The line started moving a little faster, probably because they’d added another person, and I was fast approaching the area where we had to open up our bags, take off our shoes and jackets, and walk through the metal detector. I could feel my heart banging against my chest and my pulse beating like a conga in my head. I was terrified suddenly, sure that they’d find my stash and embarrass me and my father. I could see the headlines already: Joe Driscoll’s son stopped at the airport with two grams of Northern Lights.
Being a former San Francisco Giant had its advantages, but it wouldn’t save his son’s ass, if I were arrested. Dad had already used up all his favors in the last few years. The SFPD and I had become very well acquainted, and although they’d never formally arrested me, in deference to my father’s Hall of Fame status, they knew me on a first-name basis. They could make my life, and my father’s, a living hell, if they chose to.
This was the reason I was being exiled to New York City. Not because I’d been accepted at Pratt Institute. I could have gone to the San Francisco Art Institute for a lot less money. The reason was to get me away from here, from everything familiar, to give me a fresh start. It was Ken Fujiwara, Dad’s best friend from his baseball days, who had planted the seed in my father’s head. Ken had a son who lived in New York City, and this played right into Dad’s hands. They’d made arrangements for me to go and live with Cole without even asking me. As usual, my life had been mapped out, planned, signed, sealed, and delivered without my input or consent.
It was my turn at security, and the guards told Dad he’d have to go through the detectors as well, if he planned on staying with me until I boarded. I tried to dissuade him, but he was having none of it. He wanted to see me walk down the ramp and board that fucking plane to make sure I got my scrawny ass out of town. I took off my jacket and threw it on the moving belt, along with my backpack and my Nikes. I still had several layers of clothing on; an undershirt, a colored T-shirt, a light flannel in a faded blue color. The usual layered look I preferred, giving the illusion of a normal torso, when in reality, I had the build of a twelve-year-old.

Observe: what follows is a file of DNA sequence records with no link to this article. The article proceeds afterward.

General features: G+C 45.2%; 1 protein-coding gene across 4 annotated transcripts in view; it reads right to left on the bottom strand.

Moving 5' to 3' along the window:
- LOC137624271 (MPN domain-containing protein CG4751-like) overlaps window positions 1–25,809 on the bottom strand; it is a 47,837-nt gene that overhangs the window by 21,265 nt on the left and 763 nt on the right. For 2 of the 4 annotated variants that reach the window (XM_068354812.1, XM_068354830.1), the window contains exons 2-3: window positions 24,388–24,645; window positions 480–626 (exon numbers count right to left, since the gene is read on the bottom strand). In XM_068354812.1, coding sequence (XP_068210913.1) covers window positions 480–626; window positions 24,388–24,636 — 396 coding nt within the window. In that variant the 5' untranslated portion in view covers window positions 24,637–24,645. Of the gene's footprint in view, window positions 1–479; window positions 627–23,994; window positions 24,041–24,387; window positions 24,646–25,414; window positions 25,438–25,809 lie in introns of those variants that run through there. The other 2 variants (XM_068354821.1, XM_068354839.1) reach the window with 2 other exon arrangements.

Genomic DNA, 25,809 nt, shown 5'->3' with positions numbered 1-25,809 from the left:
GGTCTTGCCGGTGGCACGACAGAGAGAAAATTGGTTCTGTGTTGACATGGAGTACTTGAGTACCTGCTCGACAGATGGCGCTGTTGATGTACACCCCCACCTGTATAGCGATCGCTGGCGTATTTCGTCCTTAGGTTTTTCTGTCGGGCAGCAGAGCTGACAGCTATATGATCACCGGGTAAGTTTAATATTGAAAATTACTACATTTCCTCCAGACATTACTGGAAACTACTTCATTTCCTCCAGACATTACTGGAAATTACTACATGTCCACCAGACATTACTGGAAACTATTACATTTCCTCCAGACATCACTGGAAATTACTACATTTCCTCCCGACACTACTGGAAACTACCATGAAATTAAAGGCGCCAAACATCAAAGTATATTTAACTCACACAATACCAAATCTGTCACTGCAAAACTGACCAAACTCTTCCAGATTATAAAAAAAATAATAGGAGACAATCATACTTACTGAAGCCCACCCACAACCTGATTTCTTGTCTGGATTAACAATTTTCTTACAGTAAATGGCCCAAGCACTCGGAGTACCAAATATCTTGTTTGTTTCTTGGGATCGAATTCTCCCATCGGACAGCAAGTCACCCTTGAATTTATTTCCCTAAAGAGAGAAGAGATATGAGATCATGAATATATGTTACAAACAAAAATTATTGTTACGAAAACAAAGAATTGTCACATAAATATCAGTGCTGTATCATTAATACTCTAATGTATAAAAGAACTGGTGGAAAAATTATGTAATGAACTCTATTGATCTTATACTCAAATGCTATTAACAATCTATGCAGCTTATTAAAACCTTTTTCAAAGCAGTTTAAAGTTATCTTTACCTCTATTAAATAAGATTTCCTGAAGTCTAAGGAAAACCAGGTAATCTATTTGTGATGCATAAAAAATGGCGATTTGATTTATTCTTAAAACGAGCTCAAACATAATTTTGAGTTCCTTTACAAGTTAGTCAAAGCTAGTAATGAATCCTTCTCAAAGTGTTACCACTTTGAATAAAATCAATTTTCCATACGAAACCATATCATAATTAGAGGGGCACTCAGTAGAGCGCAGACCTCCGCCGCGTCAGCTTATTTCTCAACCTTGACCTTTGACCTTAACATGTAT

“Hey, Joe.” The guard who was attending to me recognized my dad, which was good in a way. It distracted him and he waved me through. “This your kid?”
“Yeah, Sloan’s my oldest. He’s off to the Big Apple to become a famous graphic artist.”
“That’s pretty cool,” the guard replied, signaling me to pick up my bags and stuff. “Are you going with him?”
“No,” Dad answered, walking up to the metal detector, pausing to get the okay to pass through. He was waved on and he stopped to bullshit with the guard while I tied my shoes and gathered my belongings. “He’s off on his own.”
“Well, good luck to you, son,” the guard said, rewarding me with a huge smile. “You guys are free to go.”
Thank you, thank you. We walked away and headed toward the food court to kill a few more minutes. Dad bought me a latte, shaking his head in disapproval when I asked for an extra shot of espresso. I poured in at least three tablespoons of sugar and took a sip, sighing in relief that I’d made it through this far without any incidents. Now I just had to get rid of Dad and I’d be home free.
IN NEW YORK CITY, Cole Fujiwara was about to go off on a man who demanded nothing but respect from his children. But Cole wasn’t going to let that deter him from speaking his mind. He was still angry that his father had made plans with his best friend before consulting him, telling Cole after the fact that he was about to gain a roommate. Did he honestly think I’d be okay with this?